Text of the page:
This function lends itself to a switch or a condition that can be used to determine between two ranges, for example:

In this scenario, two range names have been set up: LU_Alphabet (cells $F$13:$F$38) and LU_Numbers (cells $G13:$G$22).  Cell K13 contains a Yes / No dropdown box which is used to determine which list is used to populate the in-cell list in K15

This latter cell uses data validation (ALT + D + L) with the source of the list defined as:

=IF($D$13=”Yes”,LU_Alphabet,LU_Numbers).

CHOOSE Method

Do you choose to use CHOOSE?  This function uses index_number to return a value from the list of value arguments.  CHOOSE may be used to select one of up to 254 values based on the index number (index_number).  

The CHOOSE function employs the following syntax to operate:

CHOOSE(index_number, value1, [value2], …)

The CHOOSE function has the following arguments: 

  • index_number: this is required and is used to specify which value argument is to be selected.  The argument index_number must be a number between 1 and 254, or a formula or reference to a cell containing a number between 1 and 254.

    • if index_number is 1, CHOOSE returns value1; if it is 2, CHOOSE returns value2 and so on
    • if index_number is less than 1 or greater than the number of the last value in the list, CHOOSE returns the #VALUE! error value
    • if index_number is a fraction, it is truncated to the lowest integer before being used.

  • value1, value2, ...: value 1 is required, but subsequent values are optional.  There may be between 1 and 254 value arguments from which CHOOSE selects a value or an action to perform based on index_number.  The arguments can be numbers, cell references, defined names, formulas, functions, or text.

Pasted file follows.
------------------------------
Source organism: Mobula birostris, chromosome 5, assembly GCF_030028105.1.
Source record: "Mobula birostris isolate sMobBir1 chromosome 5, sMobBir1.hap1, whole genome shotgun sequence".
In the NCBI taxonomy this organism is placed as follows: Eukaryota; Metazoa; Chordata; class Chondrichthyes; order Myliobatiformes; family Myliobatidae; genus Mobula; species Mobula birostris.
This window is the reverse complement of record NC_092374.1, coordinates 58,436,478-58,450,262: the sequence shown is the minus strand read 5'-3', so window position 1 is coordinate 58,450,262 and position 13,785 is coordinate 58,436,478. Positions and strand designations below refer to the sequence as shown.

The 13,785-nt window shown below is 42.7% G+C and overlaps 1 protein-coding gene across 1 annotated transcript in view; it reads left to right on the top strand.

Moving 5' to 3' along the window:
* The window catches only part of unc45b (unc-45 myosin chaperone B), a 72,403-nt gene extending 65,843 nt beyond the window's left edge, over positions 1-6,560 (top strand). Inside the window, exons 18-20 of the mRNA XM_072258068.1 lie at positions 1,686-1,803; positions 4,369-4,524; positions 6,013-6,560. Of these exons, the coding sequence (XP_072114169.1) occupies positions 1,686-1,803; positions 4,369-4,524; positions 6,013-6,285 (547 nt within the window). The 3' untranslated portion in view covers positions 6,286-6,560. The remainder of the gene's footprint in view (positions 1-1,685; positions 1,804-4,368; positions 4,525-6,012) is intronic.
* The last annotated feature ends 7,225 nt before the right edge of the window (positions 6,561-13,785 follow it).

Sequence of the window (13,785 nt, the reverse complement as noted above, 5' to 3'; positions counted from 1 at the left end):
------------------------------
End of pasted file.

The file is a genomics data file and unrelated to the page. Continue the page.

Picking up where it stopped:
It should be further noted that:

  • If index_number is an array, every value is evaluated when CHOOSE is evaluated
  • The value arguments to CHOOSE can be range references as well as single values.

For example, the formula:

=SUM(CHOOSE(2,A1:A10,B1:B10,C1:C10))

evaluates to:

=SUM(B1:B10)

which then returns a value based on the values in the range B1:B10.

The CHOOSE function is evaluated first, returning the reference B1:B10. The SUM function is then evaluated using B1:B10, the result of the CHOOSE function, as its argument.  A similar idea is also expressed by the formula:

=SUM(A1:CHOOSE(2,A2,A3,A4))

which will return the result of =SUM(A1:A3).

You may make the index_number a cell reference or formula which will therefore then choose from the selected list of ranges specified.  In essence, it’s like the IF example (above) but with more alternatives:

=CHOOSE(index_number,range1,range2,range3,…).

The attached Excel file provides an illustration of how this might work in practice.

Relative Referencing

By default, range names are referenced absolutely (i.e. contain the $ sign so that references remain static).  However, imagine a scenario where you are modelling revenue and you wish to grow the prior period value by inflation (already given a range name, say cell C3 on Sheet1).  Simply click on any cell (for example, I will use D17 arbitrarily), then define the new range name as follows:

Note the ‘Refers to:’ entry.  Cell C17 (the cell to the left of D17) has been chosen without the dollar signs.  This is a relative reference.  Once we click on ‘OK’, the range name ‘Prior_Period’ will be defined as the cell immediately to the left of the active cell.  We can then inflate values easily by copying the formula

=Prior_Period*(1+Inflation)

across the row, etc.

Word to the Wise

This article discusses just some of the methods available.  There’s a myriad of other functions that may be used, e.g. INDEX, COUNT and using arrays.  Further, data validated lists are used in many of the examples above.  Do remember that when data validation is based on a condition / criterion elsewhere, the data validation will not update until the data validated cell is edited next.

As you get more experienced, you’ll start to play – sometimes out of necessity.  That’s because Excel won’t always allow you to use dynamic range names in the same way “simple” range names may be used.  And there’s only one way to learn that: the hard way…